What's driving the property price spiral?
Sydney property prices are up almost 12 per cent over the past year and Melbourne prices are almost 8 per cent higher. But who is to blame?
It's foreign buyers, say some real estate agents. It's the trustees of self-managed super funds who are leading the charge, say others.
Yet, mortgage data from the Australian Bureau of Statistics supports the view it is domestic investors, with would-be first-home buyers on the sidelines.
There is no way of telling from the mortgage data who is buying real estate for their self-managed super funds. As for foreign buyers, the mortgage data is for Australian lenders only. Foreign buyers are allowed to buy new-build property, such as off-the-plan apartments. The rules administered by the Foreign Investment Review Board stipulate a foreign investor cannot buy an established house. But a temporary visa holder can, as long as the visa is valid for at least 12 months. But they are supposed to sell the property if they leave the country.
Foreign and temporary visa holders are supposed to apply to the Foreign Investment Review Board before making the purchase. More timely reporting of the data by the board would be helpful. We need to know how effectively the board enforces the rules.
The data is better on self-managed super funds. For the June 2013 quarter, the latest Australian Taxation Office data available, shows DIY superannuation funds had $17.5 billion invested in residential real estate. That is a not such a big number compared with the more than $500 billion held in DIY super funds. That is a typical exposure of only 3.5 per cent of DIY super fund's assets to Australian residential real estate. In the June quarter 2008, the amount held by DIY super funds in residential real estate was $10.6 billion.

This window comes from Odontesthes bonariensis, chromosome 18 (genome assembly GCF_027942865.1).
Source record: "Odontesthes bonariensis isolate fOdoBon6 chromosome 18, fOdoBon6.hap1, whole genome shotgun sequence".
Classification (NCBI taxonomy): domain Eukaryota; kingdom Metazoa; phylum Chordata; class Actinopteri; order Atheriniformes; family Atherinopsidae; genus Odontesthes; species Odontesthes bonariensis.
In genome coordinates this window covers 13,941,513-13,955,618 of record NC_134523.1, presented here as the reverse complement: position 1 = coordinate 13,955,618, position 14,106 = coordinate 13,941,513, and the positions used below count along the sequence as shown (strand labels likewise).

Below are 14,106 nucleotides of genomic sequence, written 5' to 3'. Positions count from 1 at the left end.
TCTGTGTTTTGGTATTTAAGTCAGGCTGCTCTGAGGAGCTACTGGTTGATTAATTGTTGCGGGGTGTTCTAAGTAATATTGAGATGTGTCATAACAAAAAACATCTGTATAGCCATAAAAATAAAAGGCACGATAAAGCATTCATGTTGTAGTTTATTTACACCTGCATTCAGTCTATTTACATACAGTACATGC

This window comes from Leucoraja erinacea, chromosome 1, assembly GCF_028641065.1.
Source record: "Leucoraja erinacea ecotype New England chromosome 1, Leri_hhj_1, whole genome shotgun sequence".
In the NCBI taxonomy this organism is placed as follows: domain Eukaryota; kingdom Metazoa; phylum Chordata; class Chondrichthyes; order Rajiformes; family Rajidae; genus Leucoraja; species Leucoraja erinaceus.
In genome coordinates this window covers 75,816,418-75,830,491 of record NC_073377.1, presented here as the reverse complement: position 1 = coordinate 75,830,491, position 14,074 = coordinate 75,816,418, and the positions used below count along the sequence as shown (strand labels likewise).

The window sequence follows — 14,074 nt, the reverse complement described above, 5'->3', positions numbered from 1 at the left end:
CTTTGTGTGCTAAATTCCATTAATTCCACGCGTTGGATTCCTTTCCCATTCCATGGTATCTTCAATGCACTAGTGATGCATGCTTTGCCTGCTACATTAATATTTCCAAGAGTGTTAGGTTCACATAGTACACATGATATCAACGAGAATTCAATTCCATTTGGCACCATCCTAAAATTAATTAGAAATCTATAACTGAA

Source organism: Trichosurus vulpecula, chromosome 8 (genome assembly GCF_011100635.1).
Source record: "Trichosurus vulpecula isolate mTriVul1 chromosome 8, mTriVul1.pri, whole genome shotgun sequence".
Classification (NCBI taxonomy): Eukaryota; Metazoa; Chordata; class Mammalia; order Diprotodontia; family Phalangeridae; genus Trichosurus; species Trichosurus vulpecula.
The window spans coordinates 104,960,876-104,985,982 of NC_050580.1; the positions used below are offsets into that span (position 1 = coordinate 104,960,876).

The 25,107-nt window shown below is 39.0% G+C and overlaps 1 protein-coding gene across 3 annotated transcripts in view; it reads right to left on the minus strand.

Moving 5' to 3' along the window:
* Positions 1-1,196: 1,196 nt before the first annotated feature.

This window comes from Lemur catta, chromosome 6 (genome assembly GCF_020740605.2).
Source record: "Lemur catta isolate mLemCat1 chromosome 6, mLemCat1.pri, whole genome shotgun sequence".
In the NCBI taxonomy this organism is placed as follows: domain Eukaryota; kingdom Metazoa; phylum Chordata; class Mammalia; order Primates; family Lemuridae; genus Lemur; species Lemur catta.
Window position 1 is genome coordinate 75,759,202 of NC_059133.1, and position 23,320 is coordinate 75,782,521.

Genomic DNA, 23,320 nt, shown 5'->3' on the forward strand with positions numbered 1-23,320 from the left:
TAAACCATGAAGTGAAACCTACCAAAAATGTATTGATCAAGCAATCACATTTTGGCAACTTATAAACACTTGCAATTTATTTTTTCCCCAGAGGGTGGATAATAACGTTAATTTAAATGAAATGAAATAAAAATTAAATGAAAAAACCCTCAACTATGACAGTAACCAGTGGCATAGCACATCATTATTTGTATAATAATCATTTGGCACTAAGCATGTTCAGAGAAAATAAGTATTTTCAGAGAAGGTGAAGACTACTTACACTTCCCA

Some of that increase will simply reflect the increase in property prices over the five years. Allowing for price rises, it appears DIY super funds could be creating demand for residential real estate of more than a $1 billion a year. That is not enough to move the median house prices on a national real estate market worth about $4 trillion.
However, the Tax Office data does not yet fully reflect the initial change and the further clarifications in rules that allowed trustees of self-managed super funds to borrow to buy residential real estate for their funds.
But there are more plausible reasons for the rise in property prices thus far. These include record-low interest rates, low returns on term deposits and investors' prepared to take more risk with their money for the first time since the global financial crisis. For first-time buyers, the state-based incentives have been wound back. Investors are not only piling into property, but also into Australian shares, whose prices are at five-year highs.
Watch John Collett and Clancy Yeates discuss the latest personal finance news at theage.com.au/money